It has been a month since I moved to Tokyo and settled into this neighborhood. The new apartment, big, bright, with space to stretch and sit alone if I want while sharing it with my partner M., offers the possibilities of moving on with my life and finding some satisfaction with what I want to do and with social interaction with people. The neighborhood itself is green and tranquil, with a strong sense of community that I hope I can eventually tap into. Right outside the apartment there are entirely too many people passing by and right across the street we discovered a metal cutting factory that we hadn’t realize was there, but if we can set up this place with all the plants and artwork and simplicity that we’ve both been seeking to make a big part of our lives, and also invite people over for dinner parties and gatherings, then maybe those drawbacks can be offset by the pluses. I may actually grow to like a place for a change, in spite of being in Tokyo.
It’s taking some getting used to living with a sick 17 year-old Shi Tzu dog named Lan (from Georgio Casellato Lamberti… as M. named him… a big name for a small dog, who has never barked, let alone sing!) who is also blind and deaf, and has difficulty using his hind legs. He has adopted the habit of crapping all over the apartment, wherever his presence has not yet been felt, his attempt at creative expression in new and untried ways. Other than that he just sleeps and eats and nothing else is very important in his life anymore. I personally don’t care much for getting up in the middle of the night and stepping in his contribution to prosperity, so he and I are taking our time forgiving one another’s shortcomings.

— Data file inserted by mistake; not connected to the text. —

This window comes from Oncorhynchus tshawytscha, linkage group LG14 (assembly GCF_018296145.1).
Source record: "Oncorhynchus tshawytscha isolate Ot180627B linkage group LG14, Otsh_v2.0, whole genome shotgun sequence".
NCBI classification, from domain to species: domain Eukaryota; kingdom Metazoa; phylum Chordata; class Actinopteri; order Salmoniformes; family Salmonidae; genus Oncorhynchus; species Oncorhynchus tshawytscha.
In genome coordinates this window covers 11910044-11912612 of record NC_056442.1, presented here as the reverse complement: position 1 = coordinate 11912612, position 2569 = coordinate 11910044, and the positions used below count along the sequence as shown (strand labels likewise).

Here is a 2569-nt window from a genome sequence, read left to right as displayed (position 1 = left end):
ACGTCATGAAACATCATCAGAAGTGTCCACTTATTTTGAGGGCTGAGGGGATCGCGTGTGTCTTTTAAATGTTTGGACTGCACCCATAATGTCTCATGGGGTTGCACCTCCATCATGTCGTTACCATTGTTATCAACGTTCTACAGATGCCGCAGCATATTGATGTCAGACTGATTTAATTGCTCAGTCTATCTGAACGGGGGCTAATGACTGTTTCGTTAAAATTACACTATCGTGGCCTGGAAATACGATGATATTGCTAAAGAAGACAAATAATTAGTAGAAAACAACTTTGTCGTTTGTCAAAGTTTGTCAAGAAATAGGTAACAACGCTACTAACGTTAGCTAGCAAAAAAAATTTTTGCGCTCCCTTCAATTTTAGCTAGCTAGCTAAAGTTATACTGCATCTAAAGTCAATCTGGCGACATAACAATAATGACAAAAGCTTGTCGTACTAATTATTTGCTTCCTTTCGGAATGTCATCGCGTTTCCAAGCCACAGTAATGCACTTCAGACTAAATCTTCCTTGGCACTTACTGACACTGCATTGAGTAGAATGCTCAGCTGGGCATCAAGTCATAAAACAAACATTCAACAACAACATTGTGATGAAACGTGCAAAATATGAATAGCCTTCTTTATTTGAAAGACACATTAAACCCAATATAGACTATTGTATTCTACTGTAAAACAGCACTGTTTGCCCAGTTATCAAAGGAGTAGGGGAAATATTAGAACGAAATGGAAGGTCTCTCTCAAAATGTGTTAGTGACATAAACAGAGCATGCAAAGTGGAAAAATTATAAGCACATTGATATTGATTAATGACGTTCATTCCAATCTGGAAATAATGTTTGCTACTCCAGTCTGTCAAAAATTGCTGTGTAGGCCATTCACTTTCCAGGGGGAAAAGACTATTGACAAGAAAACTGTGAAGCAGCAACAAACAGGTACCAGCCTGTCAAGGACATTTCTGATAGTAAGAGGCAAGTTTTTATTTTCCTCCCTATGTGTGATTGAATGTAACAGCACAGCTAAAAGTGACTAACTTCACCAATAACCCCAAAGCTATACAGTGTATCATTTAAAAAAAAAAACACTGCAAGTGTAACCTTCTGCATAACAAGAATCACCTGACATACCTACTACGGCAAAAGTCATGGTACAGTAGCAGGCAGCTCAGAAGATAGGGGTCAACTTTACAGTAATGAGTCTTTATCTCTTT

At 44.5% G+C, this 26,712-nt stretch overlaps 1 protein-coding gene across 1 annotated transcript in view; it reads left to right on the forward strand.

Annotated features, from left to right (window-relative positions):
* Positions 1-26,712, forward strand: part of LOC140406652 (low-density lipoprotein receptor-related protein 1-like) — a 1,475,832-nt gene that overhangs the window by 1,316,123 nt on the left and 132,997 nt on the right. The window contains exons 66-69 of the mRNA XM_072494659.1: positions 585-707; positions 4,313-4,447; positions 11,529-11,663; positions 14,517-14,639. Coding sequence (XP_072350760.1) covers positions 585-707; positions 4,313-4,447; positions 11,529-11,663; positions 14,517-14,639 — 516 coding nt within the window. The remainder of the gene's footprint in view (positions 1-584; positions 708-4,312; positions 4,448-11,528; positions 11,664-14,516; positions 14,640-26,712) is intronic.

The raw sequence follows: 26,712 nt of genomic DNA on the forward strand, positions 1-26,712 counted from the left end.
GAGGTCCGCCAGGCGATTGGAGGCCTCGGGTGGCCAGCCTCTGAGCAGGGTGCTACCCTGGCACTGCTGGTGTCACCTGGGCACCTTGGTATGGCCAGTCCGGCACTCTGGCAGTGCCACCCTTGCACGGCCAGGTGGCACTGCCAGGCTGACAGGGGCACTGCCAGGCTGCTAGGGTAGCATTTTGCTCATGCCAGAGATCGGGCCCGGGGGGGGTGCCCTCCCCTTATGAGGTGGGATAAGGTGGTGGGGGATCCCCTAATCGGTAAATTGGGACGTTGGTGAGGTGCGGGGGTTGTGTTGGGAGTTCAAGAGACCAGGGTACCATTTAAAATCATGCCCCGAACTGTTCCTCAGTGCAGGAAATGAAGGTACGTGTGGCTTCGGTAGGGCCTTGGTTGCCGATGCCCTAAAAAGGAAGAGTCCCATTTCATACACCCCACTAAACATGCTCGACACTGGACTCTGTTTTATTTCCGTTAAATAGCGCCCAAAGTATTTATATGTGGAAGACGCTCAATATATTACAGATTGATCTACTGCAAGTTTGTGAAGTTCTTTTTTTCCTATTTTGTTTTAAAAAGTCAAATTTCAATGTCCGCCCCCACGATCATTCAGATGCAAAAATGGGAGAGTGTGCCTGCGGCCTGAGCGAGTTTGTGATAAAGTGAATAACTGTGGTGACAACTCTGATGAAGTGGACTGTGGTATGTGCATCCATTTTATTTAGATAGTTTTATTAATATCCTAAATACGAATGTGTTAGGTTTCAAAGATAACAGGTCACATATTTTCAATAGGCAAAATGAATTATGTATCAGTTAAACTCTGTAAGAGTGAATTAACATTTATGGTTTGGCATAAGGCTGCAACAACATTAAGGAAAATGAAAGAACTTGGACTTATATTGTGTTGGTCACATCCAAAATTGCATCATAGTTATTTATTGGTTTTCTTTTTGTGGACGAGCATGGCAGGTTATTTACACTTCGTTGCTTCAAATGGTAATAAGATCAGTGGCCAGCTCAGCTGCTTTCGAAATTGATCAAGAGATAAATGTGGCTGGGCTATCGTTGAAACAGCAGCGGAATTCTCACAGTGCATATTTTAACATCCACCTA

In my whole life I had never taken so long to get over someone who hurt me as with Y. Even now, four months later, I occasionally wake up from bad dreams of her or feel my face wet from crying in my sleep. I found out some things recently that altered my point of view of the entire period I spent with her and my respect for her. And for the first time in my life I never again want to see or hear from someone that I loved. Perhaps she is too blind to realize how she affects those she gets into relationships with, but I realize now, viscerally, why her former husbands hate her now and never want to talk with her again. How sad and wasteful. I have never thrown away photographs or letters or items given to me by those I was with, but I guess there is a first time for everything.
Half my belongings are still in boxes, but slowly I am finding places to put things and to start cleaning up and making the place look a little nicer. I’ve taken quite a few walks in the neighborhood, some alone, some with M., and we are both getting to know what the place has to offer. Today I dropped by a small café called Genro, whose owner has actively championed the use of traditional coppicing techniques that this area was once known for. Voicing an interest in putting in some coppiced trees on my balcony and getting involved with community traditions in the neighborhood, the waiter in the coffee shop called the owner, who came the store and sat with me for an hour to talk about both coppicing techniques and ways to get started and about nature education. He invited me to join in community events and get more involved with this new place I am living in. He also kept repeating how happy he was to meet me and that he hoped to get together more often.
Sounds like a good beginning!
7 replies on “A Walk in the Neighborhood”